### Abstract

Quantum cryptography is widely regarded as the most mature field within the context of quantum information in the sense that its application and development has produced companies that base their products on genuine quantum mechanical principles. Examples include quantum random number generators and hardware for secure quantum key distribution. These technologies directly exploit quantum effects, and indeed this is where they offer advantages to classical products.

This thesis deals with the development and implementation of quantum information protocols that utilize the rather inexpensive resource of Gaussian states. A quantum information protocol is essentially a sequence of state exchanges between some number of parties and a certain ordering of quantum mechanical unitary operators performed by these parties. An example of this is the famous BB84 protocol for secret key generation, where photons in different polarization states are sent from one party to the other and subsequently detected.

In particular we introduce the idea of measurement device independence for continuous variable states and we present a proof-of-principle implementation of this protocol. Measurement device independence with Gaussian states is a promising avenue for the development of practical quantum key distribution with a relay network structure in environments where the distances are relatively short and there is a high number of users, such as an urban environment.

In addition to this we consider various point-to-point configurations that utilize Gaussian states to achieve security. Notably, we also present a novel experiment demonstrating the feasibility of delegated quantum computing on encrypted data, where we show that we can reliably encrypt and decrypt input and output states when a server with quantum computing capabilities performs Gaussian operations.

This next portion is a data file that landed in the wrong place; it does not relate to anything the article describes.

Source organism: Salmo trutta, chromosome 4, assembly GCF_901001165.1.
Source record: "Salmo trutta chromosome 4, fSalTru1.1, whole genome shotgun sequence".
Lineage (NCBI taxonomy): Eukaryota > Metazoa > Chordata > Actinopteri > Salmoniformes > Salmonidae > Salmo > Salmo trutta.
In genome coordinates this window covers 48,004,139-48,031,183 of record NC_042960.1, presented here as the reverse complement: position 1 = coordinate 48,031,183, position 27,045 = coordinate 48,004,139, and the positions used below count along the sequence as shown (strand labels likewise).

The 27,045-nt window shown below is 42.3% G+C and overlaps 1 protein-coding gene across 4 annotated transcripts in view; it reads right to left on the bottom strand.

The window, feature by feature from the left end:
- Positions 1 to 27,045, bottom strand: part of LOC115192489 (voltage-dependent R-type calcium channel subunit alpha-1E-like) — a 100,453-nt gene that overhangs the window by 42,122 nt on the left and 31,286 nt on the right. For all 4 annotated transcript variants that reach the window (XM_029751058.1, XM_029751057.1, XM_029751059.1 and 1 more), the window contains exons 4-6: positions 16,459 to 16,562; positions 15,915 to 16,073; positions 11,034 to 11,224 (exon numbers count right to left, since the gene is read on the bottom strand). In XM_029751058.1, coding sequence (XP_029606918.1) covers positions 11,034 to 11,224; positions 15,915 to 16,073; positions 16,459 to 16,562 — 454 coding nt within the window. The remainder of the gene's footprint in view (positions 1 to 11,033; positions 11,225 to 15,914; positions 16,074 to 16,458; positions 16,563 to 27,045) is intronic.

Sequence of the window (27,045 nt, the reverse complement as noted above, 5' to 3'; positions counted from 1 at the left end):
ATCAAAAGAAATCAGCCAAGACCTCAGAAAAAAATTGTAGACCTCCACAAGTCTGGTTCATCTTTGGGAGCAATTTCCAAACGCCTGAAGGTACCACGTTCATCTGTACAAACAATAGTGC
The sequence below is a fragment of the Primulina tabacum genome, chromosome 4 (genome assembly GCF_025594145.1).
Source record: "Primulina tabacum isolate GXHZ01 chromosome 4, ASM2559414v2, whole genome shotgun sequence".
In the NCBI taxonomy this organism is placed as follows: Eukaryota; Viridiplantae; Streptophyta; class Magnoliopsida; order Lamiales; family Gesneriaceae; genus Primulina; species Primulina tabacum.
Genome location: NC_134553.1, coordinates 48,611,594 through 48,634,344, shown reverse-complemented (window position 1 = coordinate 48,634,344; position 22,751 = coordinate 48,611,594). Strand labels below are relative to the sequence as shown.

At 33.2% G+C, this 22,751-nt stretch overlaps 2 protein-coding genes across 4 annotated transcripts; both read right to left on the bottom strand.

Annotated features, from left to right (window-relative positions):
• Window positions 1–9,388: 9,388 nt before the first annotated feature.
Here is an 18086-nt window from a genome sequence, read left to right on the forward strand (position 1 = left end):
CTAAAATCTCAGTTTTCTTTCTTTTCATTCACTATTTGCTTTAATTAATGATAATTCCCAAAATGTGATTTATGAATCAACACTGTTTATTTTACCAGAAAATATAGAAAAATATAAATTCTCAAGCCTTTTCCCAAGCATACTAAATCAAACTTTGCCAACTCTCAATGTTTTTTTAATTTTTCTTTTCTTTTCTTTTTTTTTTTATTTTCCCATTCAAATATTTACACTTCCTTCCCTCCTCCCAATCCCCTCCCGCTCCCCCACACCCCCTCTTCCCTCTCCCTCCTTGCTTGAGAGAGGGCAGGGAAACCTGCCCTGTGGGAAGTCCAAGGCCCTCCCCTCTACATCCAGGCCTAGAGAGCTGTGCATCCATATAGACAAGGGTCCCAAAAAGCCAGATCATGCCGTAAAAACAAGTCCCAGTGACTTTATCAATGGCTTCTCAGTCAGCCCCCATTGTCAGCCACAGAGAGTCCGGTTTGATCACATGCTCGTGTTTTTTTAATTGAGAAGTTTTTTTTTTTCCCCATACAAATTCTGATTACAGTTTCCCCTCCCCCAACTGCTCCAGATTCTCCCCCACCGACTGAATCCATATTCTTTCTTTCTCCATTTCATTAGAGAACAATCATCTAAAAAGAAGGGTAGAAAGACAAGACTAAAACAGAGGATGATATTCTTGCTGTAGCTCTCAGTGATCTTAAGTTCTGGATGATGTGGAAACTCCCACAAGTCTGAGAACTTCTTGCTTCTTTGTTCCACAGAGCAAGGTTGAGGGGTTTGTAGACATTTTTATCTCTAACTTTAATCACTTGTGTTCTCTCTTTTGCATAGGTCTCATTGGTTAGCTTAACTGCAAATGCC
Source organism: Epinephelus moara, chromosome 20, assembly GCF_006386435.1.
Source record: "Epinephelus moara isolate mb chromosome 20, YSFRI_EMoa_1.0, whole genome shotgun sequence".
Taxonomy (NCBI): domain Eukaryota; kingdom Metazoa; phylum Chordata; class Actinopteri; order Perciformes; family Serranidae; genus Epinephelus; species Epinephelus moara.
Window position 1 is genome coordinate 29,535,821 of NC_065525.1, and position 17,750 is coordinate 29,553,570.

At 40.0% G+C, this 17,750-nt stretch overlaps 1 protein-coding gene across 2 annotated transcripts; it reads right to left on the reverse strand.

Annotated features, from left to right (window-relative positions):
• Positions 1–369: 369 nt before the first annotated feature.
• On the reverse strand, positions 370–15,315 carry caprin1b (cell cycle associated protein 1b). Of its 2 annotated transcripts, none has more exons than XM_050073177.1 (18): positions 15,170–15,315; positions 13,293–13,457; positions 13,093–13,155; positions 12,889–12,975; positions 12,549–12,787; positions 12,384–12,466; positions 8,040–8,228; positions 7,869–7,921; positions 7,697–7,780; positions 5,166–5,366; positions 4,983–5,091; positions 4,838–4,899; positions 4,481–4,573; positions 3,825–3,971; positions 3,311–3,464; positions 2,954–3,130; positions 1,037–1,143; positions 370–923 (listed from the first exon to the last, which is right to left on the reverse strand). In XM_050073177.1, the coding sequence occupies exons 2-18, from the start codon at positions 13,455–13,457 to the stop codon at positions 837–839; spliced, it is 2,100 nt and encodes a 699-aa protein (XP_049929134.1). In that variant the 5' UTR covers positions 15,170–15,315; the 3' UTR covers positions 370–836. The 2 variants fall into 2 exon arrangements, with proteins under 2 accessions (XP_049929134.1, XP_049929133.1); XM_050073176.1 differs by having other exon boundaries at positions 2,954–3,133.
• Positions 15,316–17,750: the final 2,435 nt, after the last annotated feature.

This thesis deals with the development and implementation of quantum information protocols that utilize the rather inexpensive resource of Gaussian states. A quantum information protocol is essentially a sequence of state exchanges between some number of parties and a certain ordering of quantum mechanical unitary operators performed by these parties. An example of this is the famous BB84 protocol for secret key generation, where photons in different polarization states are sent from one party to the other and subsequently detected.

In particular we introduce the idea of measurement device independence for continuous variable states and we present a proof-of-principle implementation of this protocol. Measurement device independence with Gaussian states is a promising avenue for the development of practical quantum key distribution with a relay network structure in environments where the distances are relatively short and there is a high number of users, such as an urban environment.

In addition to this we consider various point-to-point configurations that utilize Gaussian states to achieve security. Notably, we also present a novel experiment demonstrating the feasibility of delegated quantum computing on encrypted data, where we show that we can reliably encrypt and decrypt input and output states when a server with quantum computing capabilities performs Gaussian operations.

Original language | English |
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Publisher | Department of Physics, Technical University of Denmark |
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Number of pages | 166 |

Publication status | Published - 2016 |

## Cite this

Jacobsen, C. S. (2016).

*Quantum Information Protocols with Gaussian States of Light*. Department of Physics, Technical University of Denmark.